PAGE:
Thyroid Disorders & Surgery
Thyroid Surgery :: Parathyroid Surgery :: Adrenal surgery
Surgery to remove the thyroid gland is called Thyroidectomy. Endoscopic Thyroidectomy is a newer, less invasive surgery than the standard “open” Thyroidectomy. The “open” technique involves a large neck incision 6-8 inches or longer, placement of a drain in the incision, and usually a 3-4 day hospital stay.
With the minimally invasive endoscopic approach, the surgery is performed through a smaller incision and most patients are able to go home the same day of surgery.
Benefits of Minimally invasive surgery versus Traditional (Open) Surgery:
- Smaller incision
- Minimal soft tissue trauma
- Less pain
- Faster healing time
- Lower infection rate
- Less scarring
- Less blood loss
- Earlier mobilization
- Usually performed as outpatient day surgery
Endoscopic Thyroidectomy surgery is performed under sterile conditions in a hospital operating room with the patient under general anesthesia. The surgery may be performed by an Otolaryngologist, a head and neck surgeon, or an Endocrine surgeon.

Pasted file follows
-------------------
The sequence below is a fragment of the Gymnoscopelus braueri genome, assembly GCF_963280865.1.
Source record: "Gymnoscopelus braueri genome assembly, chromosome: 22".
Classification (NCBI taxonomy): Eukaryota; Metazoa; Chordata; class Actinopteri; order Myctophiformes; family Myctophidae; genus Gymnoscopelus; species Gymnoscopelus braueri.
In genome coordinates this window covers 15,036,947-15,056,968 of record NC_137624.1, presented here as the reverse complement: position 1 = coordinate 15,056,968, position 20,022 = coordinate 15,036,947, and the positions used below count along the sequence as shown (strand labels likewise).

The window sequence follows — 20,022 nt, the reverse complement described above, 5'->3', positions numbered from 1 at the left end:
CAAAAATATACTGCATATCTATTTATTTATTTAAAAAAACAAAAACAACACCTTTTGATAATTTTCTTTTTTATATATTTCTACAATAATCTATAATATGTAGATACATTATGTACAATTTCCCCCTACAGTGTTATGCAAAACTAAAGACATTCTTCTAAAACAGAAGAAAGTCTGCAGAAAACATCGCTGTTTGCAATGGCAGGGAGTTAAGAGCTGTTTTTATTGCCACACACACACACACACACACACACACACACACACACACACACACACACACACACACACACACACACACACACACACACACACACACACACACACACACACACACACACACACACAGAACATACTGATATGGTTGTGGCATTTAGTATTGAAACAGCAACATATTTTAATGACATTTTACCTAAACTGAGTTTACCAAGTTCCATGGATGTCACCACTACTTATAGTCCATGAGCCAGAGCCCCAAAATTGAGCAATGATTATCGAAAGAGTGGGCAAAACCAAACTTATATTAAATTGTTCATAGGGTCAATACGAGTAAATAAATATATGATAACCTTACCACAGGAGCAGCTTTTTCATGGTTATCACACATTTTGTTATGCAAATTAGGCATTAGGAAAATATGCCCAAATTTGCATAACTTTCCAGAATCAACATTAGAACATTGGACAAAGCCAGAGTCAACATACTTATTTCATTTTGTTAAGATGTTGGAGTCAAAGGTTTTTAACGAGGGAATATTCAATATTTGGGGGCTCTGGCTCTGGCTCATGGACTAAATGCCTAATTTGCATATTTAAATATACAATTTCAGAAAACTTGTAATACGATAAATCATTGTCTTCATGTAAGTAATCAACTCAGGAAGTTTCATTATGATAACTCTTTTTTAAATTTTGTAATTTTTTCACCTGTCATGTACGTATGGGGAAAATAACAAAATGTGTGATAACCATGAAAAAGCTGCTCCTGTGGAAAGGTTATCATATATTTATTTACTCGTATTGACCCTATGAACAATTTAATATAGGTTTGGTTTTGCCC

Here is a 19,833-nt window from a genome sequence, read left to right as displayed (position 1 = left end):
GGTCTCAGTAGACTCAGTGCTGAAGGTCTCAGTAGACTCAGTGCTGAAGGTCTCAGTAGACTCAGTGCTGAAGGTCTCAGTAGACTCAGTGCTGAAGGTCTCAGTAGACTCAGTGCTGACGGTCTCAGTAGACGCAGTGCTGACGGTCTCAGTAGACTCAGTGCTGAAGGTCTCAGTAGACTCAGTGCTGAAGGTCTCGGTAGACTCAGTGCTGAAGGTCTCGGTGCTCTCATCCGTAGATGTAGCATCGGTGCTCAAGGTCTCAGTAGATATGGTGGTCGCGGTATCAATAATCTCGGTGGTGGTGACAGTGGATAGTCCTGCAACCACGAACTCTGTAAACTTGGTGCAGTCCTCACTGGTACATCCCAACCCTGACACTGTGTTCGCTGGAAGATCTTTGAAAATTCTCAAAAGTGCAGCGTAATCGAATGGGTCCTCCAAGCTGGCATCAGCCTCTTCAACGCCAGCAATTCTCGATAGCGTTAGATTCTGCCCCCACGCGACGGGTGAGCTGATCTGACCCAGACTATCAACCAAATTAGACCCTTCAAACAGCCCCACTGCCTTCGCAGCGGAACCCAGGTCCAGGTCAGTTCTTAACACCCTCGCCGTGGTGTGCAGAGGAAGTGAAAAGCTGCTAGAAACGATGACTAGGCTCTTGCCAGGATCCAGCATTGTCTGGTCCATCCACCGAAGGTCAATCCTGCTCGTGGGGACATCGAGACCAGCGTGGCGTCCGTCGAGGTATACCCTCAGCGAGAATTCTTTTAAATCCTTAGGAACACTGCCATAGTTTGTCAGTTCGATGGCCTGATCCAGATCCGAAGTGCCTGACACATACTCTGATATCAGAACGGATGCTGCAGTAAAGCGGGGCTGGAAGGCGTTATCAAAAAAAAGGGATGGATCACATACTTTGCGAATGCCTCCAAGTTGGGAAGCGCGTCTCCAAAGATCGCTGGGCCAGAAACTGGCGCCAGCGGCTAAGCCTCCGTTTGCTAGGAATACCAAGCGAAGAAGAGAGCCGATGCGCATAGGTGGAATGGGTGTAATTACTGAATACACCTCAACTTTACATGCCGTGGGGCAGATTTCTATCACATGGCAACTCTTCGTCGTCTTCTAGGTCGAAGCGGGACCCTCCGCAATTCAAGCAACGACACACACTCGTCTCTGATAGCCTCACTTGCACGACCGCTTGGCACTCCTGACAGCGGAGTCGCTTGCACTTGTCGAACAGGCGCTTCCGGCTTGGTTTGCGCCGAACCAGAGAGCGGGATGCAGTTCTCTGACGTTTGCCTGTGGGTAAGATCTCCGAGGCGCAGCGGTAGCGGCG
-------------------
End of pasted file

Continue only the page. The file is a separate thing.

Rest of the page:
- You will be placed on your back with your neck hyperextended.
- Your surgeon makes a small incision at the front of the neck.
- The muscles and connective tissue are divided in order to access the thyroid gland and retractors are placed to maintain the operative space.
- Your surgeon inserts the tiny endoscope through the incision.
- Next, the blood supply to the area that is to be removed is clamped off or a special Harmonic scalpel is used which cauterizes as it cuts.
- Both lobes of the Thyroid gland are then removed if a complete Thyroidectomy is being performed. If a partial Thyroidectomy is being performed, then only one lobe of the gland is removed.
- Your surgeon may place a drain to allow fluids to flow out of the area before closing the incision.
- The muscles and tissues are stitched back together and the incision is closed with sutures and covered with a sterile bandage.